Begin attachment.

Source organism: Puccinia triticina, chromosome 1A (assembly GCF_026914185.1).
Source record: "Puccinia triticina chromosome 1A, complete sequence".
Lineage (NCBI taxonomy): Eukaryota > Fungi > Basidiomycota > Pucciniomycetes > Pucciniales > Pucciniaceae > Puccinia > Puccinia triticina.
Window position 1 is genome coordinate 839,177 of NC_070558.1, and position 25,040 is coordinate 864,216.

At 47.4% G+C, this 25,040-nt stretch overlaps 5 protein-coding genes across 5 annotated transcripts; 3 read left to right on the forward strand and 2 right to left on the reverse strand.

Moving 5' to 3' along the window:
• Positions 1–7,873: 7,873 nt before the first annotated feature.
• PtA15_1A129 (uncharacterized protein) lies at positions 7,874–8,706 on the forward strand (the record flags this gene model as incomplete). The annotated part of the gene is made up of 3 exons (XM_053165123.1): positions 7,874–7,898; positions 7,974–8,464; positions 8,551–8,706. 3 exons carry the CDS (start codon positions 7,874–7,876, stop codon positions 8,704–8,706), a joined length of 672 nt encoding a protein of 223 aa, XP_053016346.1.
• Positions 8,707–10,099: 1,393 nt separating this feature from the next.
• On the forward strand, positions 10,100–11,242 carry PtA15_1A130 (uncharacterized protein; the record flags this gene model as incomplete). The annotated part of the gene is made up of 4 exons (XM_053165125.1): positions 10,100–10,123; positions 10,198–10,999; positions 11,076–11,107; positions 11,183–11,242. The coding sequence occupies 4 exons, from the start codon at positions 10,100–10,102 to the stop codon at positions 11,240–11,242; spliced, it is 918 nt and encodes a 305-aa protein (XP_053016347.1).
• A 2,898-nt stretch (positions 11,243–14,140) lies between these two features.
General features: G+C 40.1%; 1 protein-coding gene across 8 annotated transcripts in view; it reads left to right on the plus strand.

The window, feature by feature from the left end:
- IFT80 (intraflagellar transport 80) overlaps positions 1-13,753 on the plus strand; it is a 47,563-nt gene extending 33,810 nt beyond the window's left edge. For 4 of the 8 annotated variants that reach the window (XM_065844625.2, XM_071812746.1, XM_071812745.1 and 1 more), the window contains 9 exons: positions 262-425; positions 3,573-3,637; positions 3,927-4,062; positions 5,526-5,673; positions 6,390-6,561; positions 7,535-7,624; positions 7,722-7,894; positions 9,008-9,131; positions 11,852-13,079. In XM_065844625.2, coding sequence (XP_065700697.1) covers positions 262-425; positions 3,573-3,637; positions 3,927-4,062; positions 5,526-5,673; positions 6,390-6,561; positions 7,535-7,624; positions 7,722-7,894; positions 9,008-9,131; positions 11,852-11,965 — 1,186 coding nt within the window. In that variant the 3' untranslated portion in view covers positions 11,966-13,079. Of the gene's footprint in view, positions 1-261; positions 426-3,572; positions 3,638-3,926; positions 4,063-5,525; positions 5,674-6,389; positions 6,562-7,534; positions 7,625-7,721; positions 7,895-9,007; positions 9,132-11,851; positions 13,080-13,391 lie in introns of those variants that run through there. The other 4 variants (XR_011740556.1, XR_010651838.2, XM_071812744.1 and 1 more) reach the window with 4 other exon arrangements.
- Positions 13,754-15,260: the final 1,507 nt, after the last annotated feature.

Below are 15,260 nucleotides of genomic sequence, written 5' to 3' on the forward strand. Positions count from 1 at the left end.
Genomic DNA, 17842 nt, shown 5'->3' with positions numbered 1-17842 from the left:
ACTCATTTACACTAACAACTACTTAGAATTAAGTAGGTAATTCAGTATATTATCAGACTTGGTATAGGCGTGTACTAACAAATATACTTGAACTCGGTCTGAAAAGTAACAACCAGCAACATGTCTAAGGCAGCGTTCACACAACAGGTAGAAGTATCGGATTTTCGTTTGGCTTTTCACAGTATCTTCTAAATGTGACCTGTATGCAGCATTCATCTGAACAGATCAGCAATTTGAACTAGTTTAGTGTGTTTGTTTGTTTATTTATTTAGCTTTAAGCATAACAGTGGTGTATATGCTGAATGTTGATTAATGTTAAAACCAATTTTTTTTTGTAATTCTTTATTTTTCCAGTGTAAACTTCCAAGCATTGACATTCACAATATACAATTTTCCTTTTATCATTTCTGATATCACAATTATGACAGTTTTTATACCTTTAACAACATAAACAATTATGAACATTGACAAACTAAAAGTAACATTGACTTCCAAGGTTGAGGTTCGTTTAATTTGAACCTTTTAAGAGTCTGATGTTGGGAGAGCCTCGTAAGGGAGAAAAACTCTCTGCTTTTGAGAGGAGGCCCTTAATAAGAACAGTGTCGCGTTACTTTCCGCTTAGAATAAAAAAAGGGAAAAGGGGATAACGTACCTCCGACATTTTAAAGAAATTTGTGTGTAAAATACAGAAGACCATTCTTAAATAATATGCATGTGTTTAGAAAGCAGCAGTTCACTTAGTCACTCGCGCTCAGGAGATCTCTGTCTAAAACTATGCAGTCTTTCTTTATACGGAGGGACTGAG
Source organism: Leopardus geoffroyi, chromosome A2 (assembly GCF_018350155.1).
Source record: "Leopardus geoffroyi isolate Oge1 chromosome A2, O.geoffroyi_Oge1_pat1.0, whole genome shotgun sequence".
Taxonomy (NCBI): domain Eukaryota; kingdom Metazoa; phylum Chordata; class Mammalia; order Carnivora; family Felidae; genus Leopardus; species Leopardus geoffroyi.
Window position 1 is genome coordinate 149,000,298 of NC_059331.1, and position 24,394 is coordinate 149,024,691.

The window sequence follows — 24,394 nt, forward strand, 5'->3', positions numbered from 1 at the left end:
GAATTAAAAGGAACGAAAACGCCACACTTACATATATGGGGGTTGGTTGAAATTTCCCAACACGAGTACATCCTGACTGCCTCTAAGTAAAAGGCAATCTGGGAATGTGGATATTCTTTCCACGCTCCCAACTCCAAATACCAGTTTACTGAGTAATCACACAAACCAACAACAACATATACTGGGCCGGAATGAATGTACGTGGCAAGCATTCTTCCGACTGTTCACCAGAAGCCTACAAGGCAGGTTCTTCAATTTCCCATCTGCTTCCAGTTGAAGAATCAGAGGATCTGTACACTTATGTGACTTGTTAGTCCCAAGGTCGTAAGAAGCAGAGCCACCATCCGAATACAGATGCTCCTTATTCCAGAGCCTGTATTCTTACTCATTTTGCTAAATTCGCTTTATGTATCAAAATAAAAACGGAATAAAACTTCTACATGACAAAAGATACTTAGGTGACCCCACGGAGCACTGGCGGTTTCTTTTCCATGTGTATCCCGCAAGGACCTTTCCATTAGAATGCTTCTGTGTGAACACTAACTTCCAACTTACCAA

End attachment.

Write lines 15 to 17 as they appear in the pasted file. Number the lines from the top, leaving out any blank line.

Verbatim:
- Positions 13,754-15,260: the final 1,507 nt, after the last annotated feature.

Below are 15,260 nucleotides of genomic sequence, written 5' to 3' on the forward strand. Positions count from 1 at the left end.
Genomic DNA, 17842 nt, shown 5'->3' with positions numbered 1-17842 from the left: